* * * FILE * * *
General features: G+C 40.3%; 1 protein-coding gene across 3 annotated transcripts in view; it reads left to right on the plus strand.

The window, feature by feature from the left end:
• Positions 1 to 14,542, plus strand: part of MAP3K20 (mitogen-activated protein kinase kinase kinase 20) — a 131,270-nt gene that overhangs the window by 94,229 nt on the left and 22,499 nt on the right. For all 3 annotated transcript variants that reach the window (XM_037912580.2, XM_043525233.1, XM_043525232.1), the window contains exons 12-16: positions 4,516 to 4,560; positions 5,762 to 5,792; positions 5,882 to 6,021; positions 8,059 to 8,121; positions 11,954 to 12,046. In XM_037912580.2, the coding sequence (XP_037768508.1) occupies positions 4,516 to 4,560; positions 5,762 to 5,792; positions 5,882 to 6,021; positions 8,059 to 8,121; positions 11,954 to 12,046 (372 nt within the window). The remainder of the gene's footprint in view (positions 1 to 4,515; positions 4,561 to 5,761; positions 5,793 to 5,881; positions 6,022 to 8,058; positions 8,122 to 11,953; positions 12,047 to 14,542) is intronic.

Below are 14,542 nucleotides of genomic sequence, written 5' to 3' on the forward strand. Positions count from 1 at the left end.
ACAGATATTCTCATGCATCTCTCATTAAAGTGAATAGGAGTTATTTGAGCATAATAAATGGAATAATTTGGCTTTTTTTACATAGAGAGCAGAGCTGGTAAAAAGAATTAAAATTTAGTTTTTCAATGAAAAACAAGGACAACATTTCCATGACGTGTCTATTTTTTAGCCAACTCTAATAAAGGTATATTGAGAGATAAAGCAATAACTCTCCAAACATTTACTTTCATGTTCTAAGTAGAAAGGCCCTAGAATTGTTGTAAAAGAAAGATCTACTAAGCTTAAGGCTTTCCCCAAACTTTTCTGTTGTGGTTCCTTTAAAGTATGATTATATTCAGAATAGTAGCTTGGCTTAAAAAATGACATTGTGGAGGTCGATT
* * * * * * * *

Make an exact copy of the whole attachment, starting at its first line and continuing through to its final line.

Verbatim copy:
General features: G+C 40.3%; 1 protein-coding gene across 3 annotated transcripts in view; it reads left to right on the plus strand.

The window, feature by feature from the left end:
• Positions 1 to 14,542, plus strand: part of MAP3K20 (mitogen-activated protein kinase kinase kinase 20) — a 131,270-nt gene that overhangs the window by 94,229 nt on the left and 22,499 nt on the right. For all 3 annotated transcript variants that reach the window (XM_037912580.2, XM_043525233.1, XM_043525232.1), the window contains exons 12-16: positions 4,516 to 4,560; positions 5,762 to 5,792; positions 5,882 to 6,021; positions 8,059 to 8,121; positions 11,954 to 12,046. In XM_037912580.2, the coding sequence (XP_037768508.1) occupies positions 4,516 to 4,560; positions 5,762 to 5,792; positions 5,882 to 6,021; positions 8,059 to 8,121; positions 11,954 to 12,046 (372 nt within the window). The remainder of the gene's footprint in view (positions 1 to 4,515; positions 4,561 to 5,761; positions 5,793 to 5,881; positions 6,022 to 8,058; positions 8,122 to 11,953; positions 12,047 to 14,542) is intronic.

Below are 14,542 nucleotides of genomic sequence, written 5' to 3' on the forward strand. Positions count from 1 at the left end.
ACAGATATTCTCATGCATCTCTCATTAAAGTGAATAGGAGTTATTTGAGCATAATAAATGGAATAATTTGGCTTTTTTTACATAGAGAGCAGAGCTGGTAAAAAGAATTAAAATTTAGTTTTTCAATGAAAAACAAGGACAACATTTCCATGACGTGTCTATTTTTTAGCCAACTCTAATAAAGGTATATTGAGAGATAAAGCAATAACTCTCCAAACATTTACTTTCATGTTCTAAGTAGAAAGGCCCTAGAATTGTTGTAAAAGAAAGATCTACTAAGCTTAAGGCTTTCCCCAAACTTTTCTGTTGTGGTTCCTTTAAAGTATGATTATATTCAGAATAGTAGCTTGGCTTAAAAAATGACATTGTGGAGGTCGATT